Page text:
Holiday Season Belongs To Us All
A few holiday seasons ago, clerks in some stores were reprimanded for wishing their customers “Merry Christmas” as they finished ringing up a sale. The proper formula, they were told, was a nonsectarian “Happy Holidays”. This year, the situation is different. Customers are to be sent on their way with “Merry Christmas”, or so store workers are instructed.
At the other end of this particular spectrum lies the hissy fit thrown by North Hempstead Town Supervisor Jon Kaiman, who interrupted a priest’s brief prayer during a Christmas tree lighting event in a town square recently. “This is not a religious ceremony,” Kaiman declared.
If Kaiman based his objections on Constitutional grounds, we think he missed the entire point of the First Amendment. “Congress shall make no law respecting an establishment of religion or prohibiting the free exercise thereof” to us does not mean a brief, nonsectarian prayer cannot be spoken at a public gathering in a public place. Indeed, the motto “In God We Trust” is inscribed on every denomination of this nation’s currency. The Founding Fathers plainly intended to include some sort of Divine Being in this country’s collective consciousness.
It seems to us that store management’s instructions and Kaiman’s actions indicate that the pendulum can swing too far in either direction. Priests, ministers, rabbis, imams and Buddhist monks, to name just a few of the people who make spiritual guidance and leading some form of congregant worship their professions, all ask for guidance and express thanks for blessings received privately and publicly. So do those who follow them in these varying religions and belief systems. More than one atheist of our acquaintance has in our hearing expressed thanks or invoked some sort of Supreme Being—and meant it. The term “Merry Christmas” is in itself a blessing--“merry” originally meant “blessed”—and we know of no religion that would restrict asking blessings only upon those who have professed belief in that religion alone. All religions foster gracious behavior: to us that includes thanking anyone who wishes us well for whatever reason.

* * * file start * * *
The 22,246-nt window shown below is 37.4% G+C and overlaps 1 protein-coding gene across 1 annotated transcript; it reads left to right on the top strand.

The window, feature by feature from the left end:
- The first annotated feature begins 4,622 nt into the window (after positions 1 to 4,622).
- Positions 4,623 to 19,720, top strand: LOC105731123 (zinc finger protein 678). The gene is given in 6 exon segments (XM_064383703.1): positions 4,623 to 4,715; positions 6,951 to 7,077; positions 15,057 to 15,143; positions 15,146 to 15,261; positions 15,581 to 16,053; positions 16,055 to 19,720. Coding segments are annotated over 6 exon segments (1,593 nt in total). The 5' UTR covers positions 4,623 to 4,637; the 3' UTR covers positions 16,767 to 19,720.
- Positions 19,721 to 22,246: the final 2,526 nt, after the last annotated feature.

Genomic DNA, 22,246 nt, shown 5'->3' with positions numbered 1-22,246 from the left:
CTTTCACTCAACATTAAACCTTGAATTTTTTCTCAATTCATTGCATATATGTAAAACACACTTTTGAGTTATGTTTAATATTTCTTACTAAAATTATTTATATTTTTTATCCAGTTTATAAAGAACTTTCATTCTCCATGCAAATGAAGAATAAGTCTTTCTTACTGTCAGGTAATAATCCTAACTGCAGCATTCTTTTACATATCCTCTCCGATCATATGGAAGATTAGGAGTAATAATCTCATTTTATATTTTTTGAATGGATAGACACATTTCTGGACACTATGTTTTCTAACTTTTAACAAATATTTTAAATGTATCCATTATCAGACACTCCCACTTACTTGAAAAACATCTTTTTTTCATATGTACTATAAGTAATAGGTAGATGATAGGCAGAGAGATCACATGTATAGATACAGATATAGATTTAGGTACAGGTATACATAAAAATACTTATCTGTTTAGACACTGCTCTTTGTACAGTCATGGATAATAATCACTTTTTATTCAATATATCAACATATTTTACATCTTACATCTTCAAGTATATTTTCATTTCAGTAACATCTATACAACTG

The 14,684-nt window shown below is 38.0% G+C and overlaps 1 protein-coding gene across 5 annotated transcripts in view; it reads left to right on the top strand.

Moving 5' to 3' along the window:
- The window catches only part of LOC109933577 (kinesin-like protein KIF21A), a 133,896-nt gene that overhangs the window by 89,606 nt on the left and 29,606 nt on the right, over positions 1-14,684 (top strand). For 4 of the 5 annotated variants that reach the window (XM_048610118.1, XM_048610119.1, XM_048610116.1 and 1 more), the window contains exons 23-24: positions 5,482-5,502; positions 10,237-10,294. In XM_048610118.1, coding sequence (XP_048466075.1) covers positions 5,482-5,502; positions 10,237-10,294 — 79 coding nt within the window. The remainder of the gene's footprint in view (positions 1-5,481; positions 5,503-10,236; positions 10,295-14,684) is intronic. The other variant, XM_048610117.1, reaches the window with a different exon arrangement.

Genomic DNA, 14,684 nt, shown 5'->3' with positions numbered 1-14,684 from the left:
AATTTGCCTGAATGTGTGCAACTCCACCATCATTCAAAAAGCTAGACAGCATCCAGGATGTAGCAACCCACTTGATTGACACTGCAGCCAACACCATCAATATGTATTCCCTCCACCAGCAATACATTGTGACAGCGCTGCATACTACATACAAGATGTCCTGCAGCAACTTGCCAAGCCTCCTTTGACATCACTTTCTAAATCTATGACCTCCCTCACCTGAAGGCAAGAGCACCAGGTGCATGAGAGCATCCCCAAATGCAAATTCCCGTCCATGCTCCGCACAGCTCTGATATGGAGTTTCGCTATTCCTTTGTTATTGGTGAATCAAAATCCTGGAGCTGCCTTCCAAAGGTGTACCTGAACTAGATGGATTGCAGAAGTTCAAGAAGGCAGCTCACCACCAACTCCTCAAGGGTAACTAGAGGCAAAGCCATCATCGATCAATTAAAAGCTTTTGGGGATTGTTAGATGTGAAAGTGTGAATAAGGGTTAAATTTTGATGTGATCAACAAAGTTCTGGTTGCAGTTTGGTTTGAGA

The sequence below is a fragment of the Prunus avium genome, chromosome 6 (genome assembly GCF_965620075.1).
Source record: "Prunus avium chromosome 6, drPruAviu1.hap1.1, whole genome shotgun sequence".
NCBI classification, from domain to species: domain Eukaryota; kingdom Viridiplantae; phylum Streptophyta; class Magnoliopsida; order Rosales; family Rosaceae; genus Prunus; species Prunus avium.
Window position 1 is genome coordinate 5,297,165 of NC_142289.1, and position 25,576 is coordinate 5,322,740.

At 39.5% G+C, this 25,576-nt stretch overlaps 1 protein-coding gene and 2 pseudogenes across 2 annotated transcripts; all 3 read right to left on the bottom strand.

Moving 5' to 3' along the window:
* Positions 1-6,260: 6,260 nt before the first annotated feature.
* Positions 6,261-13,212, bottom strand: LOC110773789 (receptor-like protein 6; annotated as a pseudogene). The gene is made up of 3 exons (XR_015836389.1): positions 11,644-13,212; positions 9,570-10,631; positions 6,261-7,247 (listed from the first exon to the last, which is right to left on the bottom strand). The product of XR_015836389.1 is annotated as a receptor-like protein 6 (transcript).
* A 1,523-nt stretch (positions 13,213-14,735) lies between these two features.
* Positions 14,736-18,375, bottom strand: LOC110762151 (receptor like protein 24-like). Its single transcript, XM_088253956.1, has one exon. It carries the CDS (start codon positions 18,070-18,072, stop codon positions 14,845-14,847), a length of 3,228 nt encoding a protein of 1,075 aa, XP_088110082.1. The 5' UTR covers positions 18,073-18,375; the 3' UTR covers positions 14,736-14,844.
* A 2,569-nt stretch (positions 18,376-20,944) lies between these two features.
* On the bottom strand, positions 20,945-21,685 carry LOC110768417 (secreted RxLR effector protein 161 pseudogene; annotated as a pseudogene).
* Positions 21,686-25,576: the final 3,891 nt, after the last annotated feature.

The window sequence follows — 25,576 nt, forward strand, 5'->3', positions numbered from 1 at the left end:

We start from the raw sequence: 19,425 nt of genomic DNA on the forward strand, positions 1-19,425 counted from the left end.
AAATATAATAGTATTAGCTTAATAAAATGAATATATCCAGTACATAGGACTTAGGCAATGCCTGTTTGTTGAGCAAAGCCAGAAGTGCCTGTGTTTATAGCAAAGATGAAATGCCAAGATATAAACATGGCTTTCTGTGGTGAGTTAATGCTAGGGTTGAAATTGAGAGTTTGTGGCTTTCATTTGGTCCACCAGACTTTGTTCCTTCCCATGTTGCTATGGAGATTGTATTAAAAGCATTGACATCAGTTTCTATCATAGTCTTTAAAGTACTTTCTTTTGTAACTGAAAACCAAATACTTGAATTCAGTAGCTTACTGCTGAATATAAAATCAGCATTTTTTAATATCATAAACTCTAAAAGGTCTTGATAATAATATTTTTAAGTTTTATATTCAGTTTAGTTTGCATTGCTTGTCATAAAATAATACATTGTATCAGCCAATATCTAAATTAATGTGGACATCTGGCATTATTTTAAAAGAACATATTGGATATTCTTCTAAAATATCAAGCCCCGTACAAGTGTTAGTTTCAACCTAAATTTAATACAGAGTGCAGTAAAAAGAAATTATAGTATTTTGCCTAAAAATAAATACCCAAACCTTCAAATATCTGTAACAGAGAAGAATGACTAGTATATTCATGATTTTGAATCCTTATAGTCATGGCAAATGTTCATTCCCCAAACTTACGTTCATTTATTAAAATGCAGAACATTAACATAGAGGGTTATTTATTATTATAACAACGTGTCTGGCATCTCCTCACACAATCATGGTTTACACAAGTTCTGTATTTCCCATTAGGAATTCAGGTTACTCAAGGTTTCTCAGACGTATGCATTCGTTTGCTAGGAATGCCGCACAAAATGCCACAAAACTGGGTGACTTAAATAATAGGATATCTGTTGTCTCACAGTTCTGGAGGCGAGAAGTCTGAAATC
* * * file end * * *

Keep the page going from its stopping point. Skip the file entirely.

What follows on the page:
For several millennia, humankind has regarded the depths of winter as a good time to throw a party. The father of the character George on the sitcom “Seinfeld” called this season “Festivus”, meaning “a festival for the rest of us” who don’t necessarily follow a given belief system. Though the “Seinfeld” show included some negative family dynamics in the episode where the term was introduced, we think “Festivus” is as good a name as any. In the midst of the bleakness of cold and snow the mind of man looks for a reason to celebrate the promise of the coming of spring. A festival of some sort, be it the Roman Saturnalia, Jewish Chanukah, Christian Christmas or the Buddhist Bodhi Day (December 8, the day that enlightenment came to the Buddha) is appropriate, given the weather and the fact that December 21, the winter solstice, is not only the shortest day of the year, it’s also the day that will see the earth beginning to tilt on its axis toward the sun, bringing longer days, gradually warmer temperatures and a new growing season to the Northern Hemisphere, where most of this newspaper’s readers reside. It’s the promise of new life out of frozen ground, light out of darkness and hope out of the winter of our discontent.
It is the holiday season. Five o’clock may bring nightfall, and winter may bring on its worst, but we still think there are reasons to celebrate. We also think that courtesy knows no season and no religion. “Merry Christmas”, Happy Chanukah”, Happy Kwanzaa”, “Happy Holidays” and ”Season’s Greetings” —even “Good Festivus” spoken in a spirit of courtesy and good will are always appropriate.